Making today's likely achievement even more special is the presence of Falcons tight end Tony Gonzalez on the opposing team. Gonzalez might be the best tight end in NFL history. He is No. 1 all-time in catches and yards with 1,195 catches and 13,797 yards. Witten is third in both categories behind Hall of Famer Shannon Sharpe.
“It's obviously unique because he's the best to ever do it, and that will make it special to play against him,” Witten said. “When I came in the league, that was the guy, still is today, that you kind of modeled your game off of, and really looked at and said ‘hey, this is the guy, how he does it and how he approaches it.' More than anything, the tough catches that he makes. You watch them, a lot of them are nondescript plays, but it's pretty amazing. I obviously have got a lot of respect for him, being able to play with him in a lot of Pro Bowls and pick his brain.”
The 36-year-old Gonzalez, a 16-year veteran who has already announced plans to retire at the end of the season, is not surprised at Witten becoming the Cowboys' all-time leading receiver — not after watching him catch a team-record 18 passes against the New York Giants last Sunday. And not after getting to know him over the years during trips to the Pro Bowl and appearances at the Super Bowl over the years.
“He's a pass-catching machine,” Gonzalez said. “He's been able to stay healthy. Obviously, he's the blanket for (Cowboys quarterback) Tony Romo. He's going to him on checkdowns and quick routes. The way he prepares, the work he puts into it, it can't be a surprise.”
Gonzalez was certainly on point with Witten being Romo's security blanket, and that's on and off the field. Witten is one of Romo's closest friends as well as his favorite target.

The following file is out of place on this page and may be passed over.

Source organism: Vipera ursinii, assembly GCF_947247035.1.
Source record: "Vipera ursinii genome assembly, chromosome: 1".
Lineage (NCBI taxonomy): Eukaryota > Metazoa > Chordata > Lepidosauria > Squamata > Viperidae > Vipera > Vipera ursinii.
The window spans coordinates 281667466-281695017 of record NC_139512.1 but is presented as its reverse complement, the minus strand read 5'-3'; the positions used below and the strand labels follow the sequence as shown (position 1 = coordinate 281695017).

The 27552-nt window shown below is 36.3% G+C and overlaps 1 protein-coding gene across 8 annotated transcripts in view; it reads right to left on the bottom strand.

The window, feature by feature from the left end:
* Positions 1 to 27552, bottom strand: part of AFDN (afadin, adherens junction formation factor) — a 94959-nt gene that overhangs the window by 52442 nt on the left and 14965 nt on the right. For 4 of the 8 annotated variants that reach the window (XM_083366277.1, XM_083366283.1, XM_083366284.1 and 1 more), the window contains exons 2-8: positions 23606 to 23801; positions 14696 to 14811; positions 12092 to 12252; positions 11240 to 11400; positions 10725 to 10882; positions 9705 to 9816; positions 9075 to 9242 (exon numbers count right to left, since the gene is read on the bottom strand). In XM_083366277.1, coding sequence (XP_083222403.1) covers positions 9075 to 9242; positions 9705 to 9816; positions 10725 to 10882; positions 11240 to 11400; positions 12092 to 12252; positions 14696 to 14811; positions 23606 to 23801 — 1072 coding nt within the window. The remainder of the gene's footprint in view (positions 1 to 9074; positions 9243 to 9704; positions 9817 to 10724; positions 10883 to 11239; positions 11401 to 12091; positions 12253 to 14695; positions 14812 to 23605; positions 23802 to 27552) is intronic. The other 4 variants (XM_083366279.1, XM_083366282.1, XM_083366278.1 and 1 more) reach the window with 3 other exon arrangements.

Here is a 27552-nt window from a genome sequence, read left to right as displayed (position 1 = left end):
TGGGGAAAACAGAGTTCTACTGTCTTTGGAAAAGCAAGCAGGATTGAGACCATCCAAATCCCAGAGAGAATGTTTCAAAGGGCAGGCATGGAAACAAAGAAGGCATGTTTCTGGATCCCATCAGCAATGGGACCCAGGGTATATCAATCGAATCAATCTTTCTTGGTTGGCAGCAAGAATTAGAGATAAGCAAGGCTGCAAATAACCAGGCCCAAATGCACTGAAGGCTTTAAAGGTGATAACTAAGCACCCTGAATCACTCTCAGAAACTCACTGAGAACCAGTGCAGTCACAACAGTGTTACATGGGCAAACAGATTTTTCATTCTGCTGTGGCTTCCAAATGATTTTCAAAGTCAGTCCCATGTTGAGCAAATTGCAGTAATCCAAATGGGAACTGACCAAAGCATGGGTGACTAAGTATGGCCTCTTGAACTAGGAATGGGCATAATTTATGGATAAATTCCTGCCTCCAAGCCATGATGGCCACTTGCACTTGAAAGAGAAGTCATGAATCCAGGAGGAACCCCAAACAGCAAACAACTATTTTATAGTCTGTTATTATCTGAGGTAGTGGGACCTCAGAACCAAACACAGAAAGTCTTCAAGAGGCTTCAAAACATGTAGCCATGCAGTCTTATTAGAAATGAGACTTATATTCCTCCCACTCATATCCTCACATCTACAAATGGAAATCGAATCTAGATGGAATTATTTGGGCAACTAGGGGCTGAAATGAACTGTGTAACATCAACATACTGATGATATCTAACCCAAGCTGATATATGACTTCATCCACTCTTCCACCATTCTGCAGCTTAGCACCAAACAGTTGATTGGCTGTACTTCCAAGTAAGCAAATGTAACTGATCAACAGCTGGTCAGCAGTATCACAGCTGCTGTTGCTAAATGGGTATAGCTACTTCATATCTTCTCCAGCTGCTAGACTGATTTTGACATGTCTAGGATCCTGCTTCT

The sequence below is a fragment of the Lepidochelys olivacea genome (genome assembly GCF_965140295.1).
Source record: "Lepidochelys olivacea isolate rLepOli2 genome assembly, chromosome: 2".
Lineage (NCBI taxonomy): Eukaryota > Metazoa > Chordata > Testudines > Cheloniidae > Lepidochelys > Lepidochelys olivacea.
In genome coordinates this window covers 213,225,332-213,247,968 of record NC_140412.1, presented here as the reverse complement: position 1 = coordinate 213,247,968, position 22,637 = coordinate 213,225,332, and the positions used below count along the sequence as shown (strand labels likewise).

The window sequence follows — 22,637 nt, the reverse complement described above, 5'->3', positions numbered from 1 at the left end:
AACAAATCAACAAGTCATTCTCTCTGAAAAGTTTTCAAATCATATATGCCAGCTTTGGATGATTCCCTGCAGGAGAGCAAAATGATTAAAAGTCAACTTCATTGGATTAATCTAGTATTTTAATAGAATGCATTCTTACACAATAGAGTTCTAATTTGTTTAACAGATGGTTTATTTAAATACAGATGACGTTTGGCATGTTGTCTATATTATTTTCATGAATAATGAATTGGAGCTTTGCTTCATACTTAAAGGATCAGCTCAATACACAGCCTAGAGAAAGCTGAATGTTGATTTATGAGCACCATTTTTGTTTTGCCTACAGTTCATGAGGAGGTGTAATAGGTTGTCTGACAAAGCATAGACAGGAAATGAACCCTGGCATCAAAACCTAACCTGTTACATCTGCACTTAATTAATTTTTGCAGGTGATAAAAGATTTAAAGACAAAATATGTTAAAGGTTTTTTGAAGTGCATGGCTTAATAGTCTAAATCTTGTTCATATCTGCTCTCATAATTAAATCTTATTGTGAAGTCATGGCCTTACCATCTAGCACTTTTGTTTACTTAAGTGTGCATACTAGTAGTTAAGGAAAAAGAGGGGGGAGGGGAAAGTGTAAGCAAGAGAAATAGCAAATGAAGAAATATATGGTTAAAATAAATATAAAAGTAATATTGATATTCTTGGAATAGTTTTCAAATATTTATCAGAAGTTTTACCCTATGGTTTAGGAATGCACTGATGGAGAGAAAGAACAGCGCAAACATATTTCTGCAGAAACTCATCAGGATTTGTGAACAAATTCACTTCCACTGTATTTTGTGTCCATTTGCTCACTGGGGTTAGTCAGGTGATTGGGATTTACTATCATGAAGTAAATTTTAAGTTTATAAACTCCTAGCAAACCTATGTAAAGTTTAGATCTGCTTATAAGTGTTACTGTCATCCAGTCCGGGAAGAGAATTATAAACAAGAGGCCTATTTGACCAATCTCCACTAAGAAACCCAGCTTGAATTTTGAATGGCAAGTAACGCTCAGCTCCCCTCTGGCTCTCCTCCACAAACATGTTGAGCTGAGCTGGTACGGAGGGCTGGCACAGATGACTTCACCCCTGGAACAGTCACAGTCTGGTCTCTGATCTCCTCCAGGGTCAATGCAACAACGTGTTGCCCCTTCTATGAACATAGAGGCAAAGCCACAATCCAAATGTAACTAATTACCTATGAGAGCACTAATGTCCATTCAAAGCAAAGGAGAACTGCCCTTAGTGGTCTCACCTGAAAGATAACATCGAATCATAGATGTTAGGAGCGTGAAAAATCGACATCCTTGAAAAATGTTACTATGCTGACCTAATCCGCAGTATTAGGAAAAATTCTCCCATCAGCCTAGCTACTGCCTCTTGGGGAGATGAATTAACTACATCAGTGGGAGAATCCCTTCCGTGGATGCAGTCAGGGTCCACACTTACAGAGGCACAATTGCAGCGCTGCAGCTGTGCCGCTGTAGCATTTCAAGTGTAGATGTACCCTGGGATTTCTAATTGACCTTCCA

“I think Jason has been amazing for a long, long time. In some ways, he's gotten better. That's a great accomplishment in and of itself,” Romo said. “He's as good as it gets. There is not another tight end out there who has played the game better than he has.”
While Gonzalez's presence on the field tonight makes Romo's final point debatable, there is no question about Witten's place in Cowboys history. The team's hallowed Ring of Honor is certainly in his future, as well as the Pro Football Hall of Fame, for which Garrett called him a lock.
But just like passing Irvin as the Cowboys' leading receiver, those are things Witten will think about and appreciate when he retires.
“(The time to appreciate the record) will probably be at the end of your career when you have the time,” Witten said. “There's no question when you're on that journey, you want to be the best. The ultimate goal is to win the championship. There have been a lot of records set here after those guys won Super Bowls, too. It's easy to celebrate that because they have three of them in the back of their hip pockets. We don't have that. For me, that's the ultimate quest that you're on.”
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